1.294389444703601012°

giving an area for the cover of:

0.844115297128419059…

There are a couple of typos in the paper. In the second inequality on page 2, you give Sprague’s area as:

0.8441377708435

but I believe the correct value is:

0.844137708435

i.e. there’s a triple 7 in the paper where it should be just a double 7.

Also, when you quote your final bound on page 10, you go from:

0.8441153768593765

which I agree with, to:

0.844411538

where the double 4 has become a triple 4.

Wow, that’s

amazing!You’re the first person outside the team to actually check our work.Thanks for catching those stupid typos. Those are my fault, and it goes to show (yet again) that errors easily creep in when copying things by hand—a lesson I should have learned by now.

But thanks much more for redoing Philip’s calculation! That’s truly heroic! Could you mail me the Mathematica program? I guess you can send it to me as a “notebook”. I can put it on my website and include a link to it in the paper, saying you used it to check our work. That way a referee of the paper, or any other interested party, will have another way to check our work.

Thanks for giving me the Mathematica notebook and a printout that people can read without using the software:

• Greg Egan, Gibbs–Bagdasaryan–Baez reduction: Mathematica notebook.

• Greg Egan, Gibbs–Bagdasaryan–Baez reduction: Mathematica printout.

I’ve updated our paper to refer to these.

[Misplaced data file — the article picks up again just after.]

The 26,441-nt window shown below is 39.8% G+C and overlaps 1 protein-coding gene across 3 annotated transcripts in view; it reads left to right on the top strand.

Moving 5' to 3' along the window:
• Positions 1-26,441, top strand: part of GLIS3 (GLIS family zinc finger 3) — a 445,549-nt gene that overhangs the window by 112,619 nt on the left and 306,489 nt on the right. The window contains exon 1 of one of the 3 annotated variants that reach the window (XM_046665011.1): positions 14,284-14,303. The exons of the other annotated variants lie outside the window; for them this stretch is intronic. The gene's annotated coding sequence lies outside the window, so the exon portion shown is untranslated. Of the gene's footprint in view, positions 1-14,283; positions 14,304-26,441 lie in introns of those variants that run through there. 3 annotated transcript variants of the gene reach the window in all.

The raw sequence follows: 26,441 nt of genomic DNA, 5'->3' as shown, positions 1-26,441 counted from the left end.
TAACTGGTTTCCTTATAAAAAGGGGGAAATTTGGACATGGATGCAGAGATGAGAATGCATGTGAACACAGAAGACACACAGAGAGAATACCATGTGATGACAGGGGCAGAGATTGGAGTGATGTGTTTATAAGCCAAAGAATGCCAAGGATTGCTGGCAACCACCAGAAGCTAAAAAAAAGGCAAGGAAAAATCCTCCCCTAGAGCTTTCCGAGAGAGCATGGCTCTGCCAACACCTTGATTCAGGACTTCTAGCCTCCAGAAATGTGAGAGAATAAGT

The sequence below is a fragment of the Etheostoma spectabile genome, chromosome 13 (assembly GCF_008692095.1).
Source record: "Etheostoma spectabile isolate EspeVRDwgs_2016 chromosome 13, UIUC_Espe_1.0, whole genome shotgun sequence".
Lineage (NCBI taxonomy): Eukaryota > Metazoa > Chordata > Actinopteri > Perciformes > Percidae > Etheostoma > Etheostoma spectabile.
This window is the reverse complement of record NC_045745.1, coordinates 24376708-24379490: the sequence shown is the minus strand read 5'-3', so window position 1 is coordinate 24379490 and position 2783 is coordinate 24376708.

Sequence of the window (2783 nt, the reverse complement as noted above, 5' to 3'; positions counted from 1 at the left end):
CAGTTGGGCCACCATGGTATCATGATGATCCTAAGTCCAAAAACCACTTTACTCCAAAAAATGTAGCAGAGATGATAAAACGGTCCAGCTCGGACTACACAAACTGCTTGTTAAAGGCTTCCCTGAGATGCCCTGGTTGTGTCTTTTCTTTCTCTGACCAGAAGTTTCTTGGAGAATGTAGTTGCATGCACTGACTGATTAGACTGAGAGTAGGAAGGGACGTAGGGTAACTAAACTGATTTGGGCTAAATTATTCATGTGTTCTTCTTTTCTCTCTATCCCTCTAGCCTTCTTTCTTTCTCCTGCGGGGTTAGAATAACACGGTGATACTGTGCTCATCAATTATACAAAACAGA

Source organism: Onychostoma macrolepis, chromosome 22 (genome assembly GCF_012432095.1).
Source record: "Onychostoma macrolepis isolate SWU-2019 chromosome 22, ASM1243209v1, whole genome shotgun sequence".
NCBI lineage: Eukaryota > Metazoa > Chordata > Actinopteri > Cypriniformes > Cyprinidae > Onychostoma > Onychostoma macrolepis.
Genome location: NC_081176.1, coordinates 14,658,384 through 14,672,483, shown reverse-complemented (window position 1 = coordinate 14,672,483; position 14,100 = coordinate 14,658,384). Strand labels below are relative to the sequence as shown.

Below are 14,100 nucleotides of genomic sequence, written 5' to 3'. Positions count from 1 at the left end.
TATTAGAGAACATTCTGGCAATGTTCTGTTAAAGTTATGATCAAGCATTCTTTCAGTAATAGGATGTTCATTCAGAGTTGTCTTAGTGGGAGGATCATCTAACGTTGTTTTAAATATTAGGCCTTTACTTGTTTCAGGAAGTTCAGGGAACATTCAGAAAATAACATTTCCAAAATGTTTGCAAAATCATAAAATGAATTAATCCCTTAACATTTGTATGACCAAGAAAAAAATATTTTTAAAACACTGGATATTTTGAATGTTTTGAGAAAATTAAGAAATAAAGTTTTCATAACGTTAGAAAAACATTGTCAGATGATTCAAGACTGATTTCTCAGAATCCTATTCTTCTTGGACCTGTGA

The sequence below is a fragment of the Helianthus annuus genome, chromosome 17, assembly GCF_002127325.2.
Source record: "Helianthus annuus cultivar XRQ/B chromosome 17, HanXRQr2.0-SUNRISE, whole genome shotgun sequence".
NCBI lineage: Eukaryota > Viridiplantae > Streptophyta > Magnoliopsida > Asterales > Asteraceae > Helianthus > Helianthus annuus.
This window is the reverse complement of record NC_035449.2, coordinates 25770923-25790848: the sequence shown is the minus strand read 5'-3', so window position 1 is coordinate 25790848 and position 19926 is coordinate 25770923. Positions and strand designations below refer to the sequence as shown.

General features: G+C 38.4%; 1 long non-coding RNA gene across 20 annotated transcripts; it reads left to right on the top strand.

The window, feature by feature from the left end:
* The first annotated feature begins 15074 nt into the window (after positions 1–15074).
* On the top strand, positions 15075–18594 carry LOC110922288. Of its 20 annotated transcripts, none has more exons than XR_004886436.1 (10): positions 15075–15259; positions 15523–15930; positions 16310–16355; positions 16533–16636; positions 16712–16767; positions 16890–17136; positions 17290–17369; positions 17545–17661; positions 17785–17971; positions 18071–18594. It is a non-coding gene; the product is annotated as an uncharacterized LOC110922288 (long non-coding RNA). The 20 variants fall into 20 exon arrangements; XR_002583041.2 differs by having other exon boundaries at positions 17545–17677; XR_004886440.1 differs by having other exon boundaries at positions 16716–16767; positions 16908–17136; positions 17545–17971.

More mathematics papers should use the word

whopping.Sarcastically, like us?

(I’m not sure I’ll have the guts to include this when we submit the paper for publication.)

Our paper on this subject has now been published, including the word “whopping” in the abstract:

• John Baez, Karine Bagdasaryan and Philip Gibbs, The Lebesgue universal covering problem,

Journal of Computational Geometry16(2015), 288-299.The referees caught a number of mistakes, so if you ever got ahold of an earlier version of this paper, and if you care, please get the new one. The journal is open-access, so it’s free.

Some party pooper apparently tried to remove the “whopping” (but failed; it’s obvious where the word belongs, and once you imagine it there, it sticks:-)

Oh, whoops! I forgot I removed the word “whopping” when I submitted the paper — feeling a bit nervous I guess. If I’d been clever, I would have re-inserted it in the final version.

[…] Back in 2015, I reported some progress on this difficult problem in plane geometry. I’m happy to report some more. This week I met Philip at a wonderful workshop in London which deserves a full blog article of its own. It turns out that he has gone further: he claims to have found a vastly better universal covering, with area

This is an improvement of 2.178245 × 10

^{-5}over our earlier work—roughly equal to our improvement over Hansen.[…] “As far as the math goes, it’s just high-school geometry. But it’s carried to a fanatical level of intensity,” wrote Baez. […]